Damascus, Mar 12: Peace envoy Kofi Annan emerged optimistic on sunday from talks with President Bashar al-Assad but warned of a “tough” mission to end bloodletting in Syria, even as soldiers were pounding a rebel bastion.
“It's going to be tough, it's going to be difficult, but we have to have hope. I am optimistic,” the UN-Arab League envoy told reporters at the end of his second round of talks in Damascus with Assad.
“The situation is so bad and so dangerous that all of us cannot afford to fail,” the former UN chief added, in response to a suggestion that dialogue with the government was futile.
Diplomats at the United Nations in New York had expressed pessimism about the prospects for Annan's mission after troops poured into the northwestern city of Idlib late on Saturday just hours after his first meeting with Assad.
Annan told the media conference that he had on Sunday discussed with Assad ways to halt unrest in Syria, which monitors say has claimed more than 8,500 lives since March last year.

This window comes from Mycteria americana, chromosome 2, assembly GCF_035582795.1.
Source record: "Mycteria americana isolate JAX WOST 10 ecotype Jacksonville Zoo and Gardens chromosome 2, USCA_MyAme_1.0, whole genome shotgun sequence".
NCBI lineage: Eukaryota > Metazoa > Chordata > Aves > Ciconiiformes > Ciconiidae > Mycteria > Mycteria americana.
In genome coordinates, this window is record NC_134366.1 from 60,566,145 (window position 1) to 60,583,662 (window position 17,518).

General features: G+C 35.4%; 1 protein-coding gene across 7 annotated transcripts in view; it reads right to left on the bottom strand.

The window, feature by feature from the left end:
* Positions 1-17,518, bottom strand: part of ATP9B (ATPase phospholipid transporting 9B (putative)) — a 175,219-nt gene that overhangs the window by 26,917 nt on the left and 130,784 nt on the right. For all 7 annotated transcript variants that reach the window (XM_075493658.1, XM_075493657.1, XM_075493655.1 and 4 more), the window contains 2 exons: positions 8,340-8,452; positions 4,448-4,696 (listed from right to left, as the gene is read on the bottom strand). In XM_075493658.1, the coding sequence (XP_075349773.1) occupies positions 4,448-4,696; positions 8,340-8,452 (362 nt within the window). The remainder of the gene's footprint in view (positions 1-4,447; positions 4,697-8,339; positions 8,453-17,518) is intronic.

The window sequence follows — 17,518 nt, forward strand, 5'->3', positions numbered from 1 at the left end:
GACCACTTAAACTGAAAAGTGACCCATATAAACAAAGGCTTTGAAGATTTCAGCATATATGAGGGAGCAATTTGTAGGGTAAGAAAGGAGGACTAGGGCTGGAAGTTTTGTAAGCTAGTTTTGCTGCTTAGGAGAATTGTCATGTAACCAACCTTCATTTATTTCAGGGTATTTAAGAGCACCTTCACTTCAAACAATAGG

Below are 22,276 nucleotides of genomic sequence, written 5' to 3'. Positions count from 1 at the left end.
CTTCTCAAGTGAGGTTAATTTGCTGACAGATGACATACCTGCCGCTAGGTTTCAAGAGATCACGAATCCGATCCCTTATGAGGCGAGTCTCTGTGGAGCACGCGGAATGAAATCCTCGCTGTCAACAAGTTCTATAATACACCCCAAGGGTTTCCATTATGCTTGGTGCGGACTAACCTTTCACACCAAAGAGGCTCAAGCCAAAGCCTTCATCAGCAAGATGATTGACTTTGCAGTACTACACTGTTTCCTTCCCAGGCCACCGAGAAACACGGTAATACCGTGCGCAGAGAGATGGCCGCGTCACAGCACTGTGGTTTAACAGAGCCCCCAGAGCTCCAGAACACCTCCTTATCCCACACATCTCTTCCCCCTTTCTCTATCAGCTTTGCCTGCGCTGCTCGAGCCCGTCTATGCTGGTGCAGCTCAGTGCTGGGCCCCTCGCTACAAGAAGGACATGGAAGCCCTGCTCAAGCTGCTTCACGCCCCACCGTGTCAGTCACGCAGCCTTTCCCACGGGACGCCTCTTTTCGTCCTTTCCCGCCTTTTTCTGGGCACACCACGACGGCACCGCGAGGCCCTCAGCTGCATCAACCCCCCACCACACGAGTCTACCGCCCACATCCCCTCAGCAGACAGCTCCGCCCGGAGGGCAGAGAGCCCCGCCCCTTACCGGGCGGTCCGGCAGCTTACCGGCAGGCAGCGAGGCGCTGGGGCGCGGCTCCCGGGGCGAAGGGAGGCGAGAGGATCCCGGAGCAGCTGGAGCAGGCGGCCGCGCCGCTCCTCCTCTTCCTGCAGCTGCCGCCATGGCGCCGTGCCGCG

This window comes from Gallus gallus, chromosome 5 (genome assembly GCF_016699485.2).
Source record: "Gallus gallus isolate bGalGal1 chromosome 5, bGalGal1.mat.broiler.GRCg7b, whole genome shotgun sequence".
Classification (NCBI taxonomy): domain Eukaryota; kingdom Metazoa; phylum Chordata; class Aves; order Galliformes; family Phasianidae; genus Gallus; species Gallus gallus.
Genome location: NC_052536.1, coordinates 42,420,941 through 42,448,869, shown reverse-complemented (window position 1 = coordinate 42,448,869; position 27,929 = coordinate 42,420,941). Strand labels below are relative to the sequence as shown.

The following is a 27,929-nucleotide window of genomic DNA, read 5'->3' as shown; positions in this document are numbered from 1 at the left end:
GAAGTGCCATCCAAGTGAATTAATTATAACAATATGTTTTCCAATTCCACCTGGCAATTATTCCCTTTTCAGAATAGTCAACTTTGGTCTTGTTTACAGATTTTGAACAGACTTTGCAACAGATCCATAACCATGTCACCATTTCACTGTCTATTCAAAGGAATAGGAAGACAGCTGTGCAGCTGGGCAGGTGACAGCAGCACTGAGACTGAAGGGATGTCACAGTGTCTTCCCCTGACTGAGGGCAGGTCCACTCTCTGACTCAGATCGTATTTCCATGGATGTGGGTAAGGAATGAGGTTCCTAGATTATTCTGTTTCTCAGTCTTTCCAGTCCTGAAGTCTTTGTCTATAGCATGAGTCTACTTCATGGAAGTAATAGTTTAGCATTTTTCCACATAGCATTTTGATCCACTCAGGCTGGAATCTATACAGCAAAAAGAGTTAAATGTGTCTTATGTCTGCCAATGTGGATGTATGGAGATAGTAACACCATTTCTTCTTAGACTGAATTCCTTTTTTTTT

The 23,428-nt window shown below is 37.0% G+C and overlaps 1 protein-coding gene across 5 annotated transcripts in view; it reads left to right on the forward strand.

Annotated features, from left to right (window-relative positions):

“I presented a set of concrete proposals which would have a real impact on the situation on the ground and which will help launch a process aimed at putting an end to this crisis,” the former UN chief said.
“The realistic response is to embrace change and reforms,” he added.
Syrian state television said there was a “positive atmosphere” to Saturday's talks between Assad and the former UN chief, their first since Annan's appointment as international envoy on the conflict.
The president said on Saturday he would back any “honest” bid to end the violence but warned dialogue would fail if the “terrorist groups” he claims are fomenting the violence remained, state media said.